Rick Richards: The Ski Instructor Different
| By Snowsports Journalist Daniel Gibson |
More regional ski areas continue to open and add additional terrain after last week’s substantial storms. For details read on. But as we await better days, here’s a look at one of New Mexico’s skiing institutions, Rick Richards of Taos Ski Valley (TSV).
Richards is the author of the excellent, informative and colorful book Ski Pioneers: Ernie Blake, His Friends, and the Making of Taos Ski Valley, and has been a key member of Taos’ acclaimed ski school for 35 consecutive years, though he is taking off this winter due to COVID concerns.
The 236-page large-format book is chock full of wonderful historical black and white and color images of Blake, as well as many other people who played significant roles in TSV’s founding, particularly his wife, Rhoda, as well as Jean Mayer, Chilton Anderson, Pete Totemoff, Max Killinger, Wolfgang Lert, Elizabeth Brownell (the Thunderbird Lodge) and many many more. But the book is really a look at the larger story of the development of skiing in the American West, with extensive commentary from and images of people like Howard Head (Head Skis), Friedl Pfeifer and Fred Iselin (Aspen founders), Kingsbury Pitcher (of Sierra Blanca and the Santa Fe Ski Basin), Willy Bogner (ski apparel), Alf Engen (of Alta in Utah), Dave McCoy (of Mammoth Mountain in California), Buzz Bainbridge (of Santa Fe Ski Basin and Arizona Snowbowl), Otto Lange (Lange boots), Bob Nordhaus (of Sandia Peak), Warren Miller (ski filmmaker) and many other well-known figures, plus a chapter devoted to the 10th Mountain Brigade of World War II, which produced many of these figures.
The book, a sprawling compilation of oral interviews Richards had with these industry leaders, was released in 1992 and in 1994 secured the Ullr Award from the International Skiing History Association. It is available at select shops in Taos Ski Valley, and on Amazon and other online book retailers. Signed copies can be obtained through the author via his email: [email protected].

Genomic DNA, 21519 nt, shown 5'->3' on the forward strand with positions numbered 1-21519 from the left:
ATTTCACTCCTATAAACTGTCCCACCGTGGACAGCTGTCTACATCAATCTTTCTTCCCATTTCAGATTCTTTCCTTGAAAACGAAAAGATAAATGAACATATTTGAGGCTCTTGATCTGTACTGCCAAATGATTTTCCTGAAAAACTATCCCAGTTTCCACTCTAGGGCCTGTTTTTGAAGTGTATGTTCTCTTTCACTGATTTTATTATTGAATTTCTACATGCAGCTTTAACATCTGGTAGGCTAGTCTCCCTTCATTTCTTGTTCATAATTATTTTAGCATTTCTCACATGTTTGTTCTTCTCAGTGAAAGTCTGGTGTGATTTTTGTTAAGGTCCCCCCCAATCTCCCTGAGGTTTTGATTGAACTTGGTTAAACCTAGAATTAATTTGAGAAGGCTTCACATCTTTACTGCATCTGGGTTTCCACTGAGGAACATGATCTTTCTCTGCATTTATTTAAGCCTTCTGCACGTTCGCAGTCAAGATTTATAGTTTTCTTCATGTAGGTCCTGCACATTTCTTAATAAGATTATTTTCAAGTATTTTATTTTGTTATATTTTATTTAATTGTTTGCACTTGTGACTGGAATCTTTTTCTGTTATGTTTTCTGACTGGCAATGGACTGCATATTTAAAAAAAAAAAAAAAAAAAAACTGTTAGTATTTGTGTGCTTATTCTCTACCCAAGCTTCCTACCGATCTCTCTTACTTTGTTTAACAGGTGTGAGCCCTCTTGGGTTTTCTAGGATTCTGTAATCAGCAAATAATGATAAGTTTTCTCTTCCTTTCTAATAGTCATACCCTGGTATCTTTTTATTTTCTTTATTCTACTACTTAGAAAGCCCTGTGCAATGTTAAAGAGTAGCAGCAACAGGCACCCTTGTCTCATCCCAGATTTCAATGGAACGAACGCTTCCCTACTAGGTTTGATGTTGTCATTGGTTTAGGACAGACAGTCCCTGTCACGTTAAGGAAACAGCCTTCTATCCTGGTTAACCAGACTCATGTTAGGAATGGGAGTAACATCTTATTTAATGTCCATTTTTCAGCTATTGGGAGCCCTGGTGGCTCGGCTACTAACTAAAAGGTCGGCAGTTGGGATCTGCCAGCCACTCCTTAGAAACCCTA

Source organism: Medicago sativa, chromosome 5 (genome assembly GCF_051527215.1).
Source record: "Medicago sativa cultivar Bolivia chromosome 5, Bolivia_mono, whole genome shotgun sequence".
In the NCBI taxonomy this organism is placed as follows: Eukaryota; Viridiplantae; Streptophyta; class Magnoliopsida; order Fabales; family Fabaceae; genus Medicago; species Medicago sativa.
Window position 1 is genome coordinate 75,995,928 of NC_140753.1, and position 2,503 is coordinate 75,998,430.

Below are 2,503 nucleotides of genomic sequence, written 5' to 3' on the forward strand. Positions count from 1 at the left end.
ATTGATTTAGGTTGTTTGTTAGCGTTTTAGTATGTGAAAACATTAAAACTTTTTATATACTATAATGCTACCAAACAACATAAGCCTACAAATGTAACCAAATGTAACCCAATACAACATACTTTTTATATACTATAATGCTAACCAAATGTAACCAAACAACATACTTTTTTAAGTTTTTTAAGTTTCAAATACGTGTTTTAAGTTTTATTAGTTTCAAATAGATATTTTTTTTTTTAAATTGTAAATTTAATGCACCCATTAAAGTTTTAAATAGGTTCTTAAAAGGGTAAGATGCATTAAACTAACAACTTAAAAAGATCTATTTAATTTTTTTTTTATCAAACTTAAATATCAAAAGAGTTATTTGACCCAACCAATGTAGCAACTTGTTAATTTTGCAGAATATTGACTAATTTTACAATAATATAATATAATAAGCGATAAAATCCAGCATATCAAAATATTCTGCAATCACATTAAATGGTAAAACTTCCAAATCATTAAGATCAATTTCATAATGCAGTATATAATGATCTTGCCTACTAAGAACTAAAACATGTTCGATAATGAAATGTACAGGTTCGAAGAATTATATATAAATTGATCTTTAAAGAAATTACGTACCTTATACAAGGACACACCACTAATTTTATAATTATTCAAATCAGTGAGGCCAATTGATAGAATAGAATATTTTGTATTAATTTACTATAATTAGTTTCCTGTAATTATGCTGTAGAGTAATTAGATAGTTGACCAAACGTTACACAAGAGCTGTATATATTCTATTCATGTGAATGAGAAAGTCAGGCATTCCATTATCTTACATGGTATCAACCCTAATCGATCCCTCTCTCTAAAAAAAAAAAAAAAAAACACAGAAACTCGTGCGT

Now age 75, Richards himself has become one of the legendary figures associated with TSV and American skiing in general. Last March, just before the newly named coronavirus hit, we sat down to talk at TSV’s Blake hotel restaurant.
How It Came to Be
He explained how the book came to be. “At one period I used to often walk with Ernie, who had the beginnings of Parkinson’s. It was affecting his knees and he couldn’t walk well, but he liked to walk — and liked company — so we’d walk together and talk. He told me all these amazing stories and I told a friend, who suggested I record these stories and produce a book.” Ernie agreed and these sessions led Richards to the cast of characters and images found in the book.
“I knew it was a good story but I think it really captured the era because it came from so many sources, versus just one. The book is not about me! It’s about all these other people; it’s their voices. They were pretty liberal in loaning me images and helping with the interviews. I was very lucky to know these people, and that I got them to talk to me.”
Some interviews took real perseverance to obtain. For instance, he was supposed to meet with Howard Head three times but Head keep getting sick and postponing. “Finally, he was stuck in a Denver hospital near death and I spoke with his wife, who was in Vail. I called and said I was sorry that it was not working out, but she said that Howard wanted me to come to Denver, that he really wanted to talk. So, we did that interview in a Denver hospital! He was an amazing dude.”
Growing up on Skis
Few people were better suited to capture these stories than Richards, who was adopted as a newborn into a prominent Taos family and grew up on the slopes of TSV. “My adopted father was Dr. Al Rosen. Al’s Run (TSV’s world-famous mogul run) was named after him. He was a general practitioner and the only surgeon in Taos. He saved many people’s lives and was owed many favors. Because of that he was instrumental in getting electricity and telephone service into the valley, and the road paved. He skied with an oxygen tank that he and I rigged up after he had a massive heart attack and was told to never ski again. I still remember the Sunday afternoon when Ernie and Rhoda and Pete (Totemoff) drove up to our house in a Volkswagen bug, knocked on the door and introduced themselves. Ernie announced that he was going to build a ski area up Twining canyon and he wanted Al’s help.”